5. If you’re running with me, you should always run in front of me, so as to protect me from the spiderwebs that often cross the path in the morning.

Random Thoughts

  1. I don’t usually run trails with my iPod because I need to hear people on the trails, and I feel that I’m more alert & less of a target if I’m not plugged in. Also, I love the sounds of the forest – the streams, the birds, etc.
  2. Trail running can be a great solo sport, but do be mindful of your safety. I seldom run trails with anyone else, because I do my runs on Fridays & most people are at work. But also because it’s a great meditative time for me – I work through problems, compose blog posts, and just have some Amy time.
  3. That noise you just heard? In the bushes off the trail? It sounded like something REALLY big, like a bear or a rapist? It’s probably just a tiny bird. Those things make more noise than you’d think they could. Crazy ass bear rapist birds!
  4. Keep your eyes open – you never know when you’ll see something cool – like a waterfall, or a deer, or a cool tree.
  5. Have fun. Enjoy yourself. It’s a beautiful way to get a great workout – both aerobically and anaerobically.

Let me know if you have any questions or anything to add! Also, if you want some suggestions for some great trail runs in the Portland area, I can definitely hook you up!


  1. Fantastic advice Gazzelle! Very cool. I’ve got to find a trail and get on it now. Actually, there is a trail I run sometimes at Furman, but it’s just a loop off of a paved walking path. It’s a fun extra 2 miles, but I always wondered why it seemed so much slower than the rest of the path.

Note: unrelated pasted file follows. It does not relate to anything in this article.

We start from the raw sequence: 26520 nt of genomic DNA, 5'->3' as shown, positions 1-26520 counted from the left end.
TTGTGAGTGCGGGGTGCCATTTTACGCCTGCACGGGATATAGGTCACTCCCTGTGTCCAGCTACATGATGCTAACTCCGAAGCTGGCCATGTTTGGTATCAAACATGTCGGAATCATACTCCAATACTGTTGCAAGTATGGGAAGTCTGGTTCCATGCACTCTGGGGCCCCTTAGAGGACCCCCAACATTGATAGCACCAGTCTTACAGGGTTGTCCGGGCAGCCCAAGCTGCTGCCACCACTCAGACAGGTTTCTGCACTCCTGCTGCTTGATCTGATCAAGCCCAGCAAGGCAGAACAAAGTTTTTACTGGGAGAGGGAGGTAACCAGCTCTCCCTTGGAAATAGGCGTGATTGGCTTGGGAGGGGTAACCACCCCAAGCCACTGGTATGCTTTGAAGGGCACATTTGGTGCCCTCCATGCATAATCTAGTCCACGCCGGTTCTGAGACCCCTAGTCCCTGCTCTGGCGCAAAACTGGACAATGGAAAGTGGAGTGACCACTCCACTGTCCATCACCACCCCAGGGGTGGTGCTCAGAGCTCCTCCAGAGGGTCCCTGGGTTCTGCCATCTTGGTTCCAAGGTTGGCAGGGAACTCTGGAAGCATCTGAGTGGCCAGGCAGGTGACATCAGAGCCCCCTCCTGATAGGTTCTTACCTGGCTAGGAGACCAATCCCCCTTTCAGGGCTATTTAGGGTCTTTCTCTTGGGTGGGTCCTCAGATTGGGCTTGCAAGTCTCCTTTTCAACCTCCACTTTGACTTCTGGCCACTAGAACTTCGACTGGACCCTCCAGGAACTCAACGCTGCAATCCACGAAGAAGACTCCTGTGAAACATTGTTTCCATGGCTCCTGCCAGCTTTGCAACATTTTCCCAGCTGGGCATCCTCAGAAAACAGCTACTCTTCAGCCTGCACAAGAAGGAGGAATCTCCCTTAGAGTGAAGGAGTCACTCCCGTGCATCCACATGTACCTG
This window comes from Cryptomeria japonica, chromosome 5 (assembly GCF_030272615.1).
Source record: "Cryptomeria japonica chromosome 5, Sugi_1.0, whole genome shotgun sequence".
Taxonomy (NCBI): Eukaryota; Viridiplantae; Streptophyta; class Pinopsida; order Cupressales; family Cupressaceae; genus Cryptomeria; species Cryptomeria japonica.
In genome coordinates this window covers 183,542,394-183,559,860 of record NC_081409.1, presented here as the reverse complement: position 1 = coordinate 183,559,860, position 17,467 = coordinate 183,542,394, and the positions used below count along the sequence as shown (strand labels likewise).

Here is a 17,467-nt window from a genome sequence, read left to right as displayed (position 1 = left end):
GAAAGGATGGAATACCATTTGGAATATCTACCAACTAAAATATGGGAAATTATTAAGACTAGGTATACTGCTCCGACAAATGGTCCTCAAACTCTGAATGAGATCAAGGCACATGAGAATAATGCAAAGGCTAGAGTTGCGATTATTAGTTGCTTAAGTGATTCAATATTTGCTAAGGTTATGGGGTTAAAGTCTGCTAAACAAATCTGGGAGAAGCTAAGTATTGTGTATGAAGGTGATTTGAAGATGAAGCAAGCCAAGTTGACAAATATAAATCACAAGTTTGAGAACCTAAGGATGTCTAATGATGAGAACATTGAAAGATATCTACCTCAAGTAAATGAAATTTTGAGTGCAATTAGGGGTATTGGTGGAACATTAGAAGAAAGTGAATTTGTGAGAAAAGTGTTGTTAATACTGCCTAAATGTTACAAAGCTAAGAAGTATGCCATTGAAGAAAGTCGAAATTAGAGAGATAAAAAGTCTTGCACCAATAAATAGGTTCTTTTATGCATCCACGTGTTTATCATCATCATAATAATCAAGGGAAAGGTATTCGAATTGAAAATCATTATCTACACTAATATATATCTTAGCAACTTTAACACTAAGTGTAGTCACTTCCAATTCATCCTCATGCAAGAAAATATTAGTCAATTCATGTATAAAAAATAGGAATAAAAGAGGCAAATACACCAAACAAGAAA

again, thanks for all the great trail tips. Incredibly useful post!

  2. Alisa

    This is awesome! It makes trail running seem a little less scary. I really am willing to try it as long as we go somewhere that’s NOT like that run to Pittock mansion =) or whatever crazy one that Jen said was hard too, hehe.

    Your pictures are lovely!

  3. Love it! I’m mainly scared to do any trail runner because I’m convinced I’ll be attacked (by a bird…or a man…or a flower. You never know). I always think I should be able to cruise along at my normal pace and get freaked out when it’s much slower but doesn’t feel like it because I’m constantly alert and jumping over roots.

    Great overview for us newbies!

  4. Very nice tutorial except for one thing:

    Bikers should yeild to runners? Isn’t that kind of like expecting cars on the freeway going 60+ mph yeilding to cars coming onto the onramp still getting up to speed?

    I would never expect a biker to yeild to me. Where did you get that?

    1. Most park systems suggest that bikers yield to pedestrians & horses, and pedestrians yield to horses. (basically bikers yield to EVERYONE, horses yield to NO ONE.)

      It doesn’t always happen (which is why I most often run on ped-only trails & bike on wider trails so that I can go around the peds, although I love single-track, but generally do that in less pedestrian heavy areas).

      This sign is on almost every trail I’ve ever been on:

      Other sources:

      It is not often realistic to expect bikers to yield to runners – but they are supposed to (and can be ticketed for not, if there is someone around with the power to ticket for such things).

      That’s why I suggest that one just “be prepared” to be the one who yields, no matter who is ‘supposed’ to be yielding.

      1. Interesting. Still, that’s one of the stupidest rules/laws I’ve ever heard. I can understand yeilding to horses, but c’mon, a mtb comes around a corner or down a hill barrelling — if that runner doesn’t get the fuck out of the way frankly, he deserves to get run over survival of the fittest style. If I (a biker) stops suddenly to yeild I will more than likely go flying over the handlebars. If a runner does…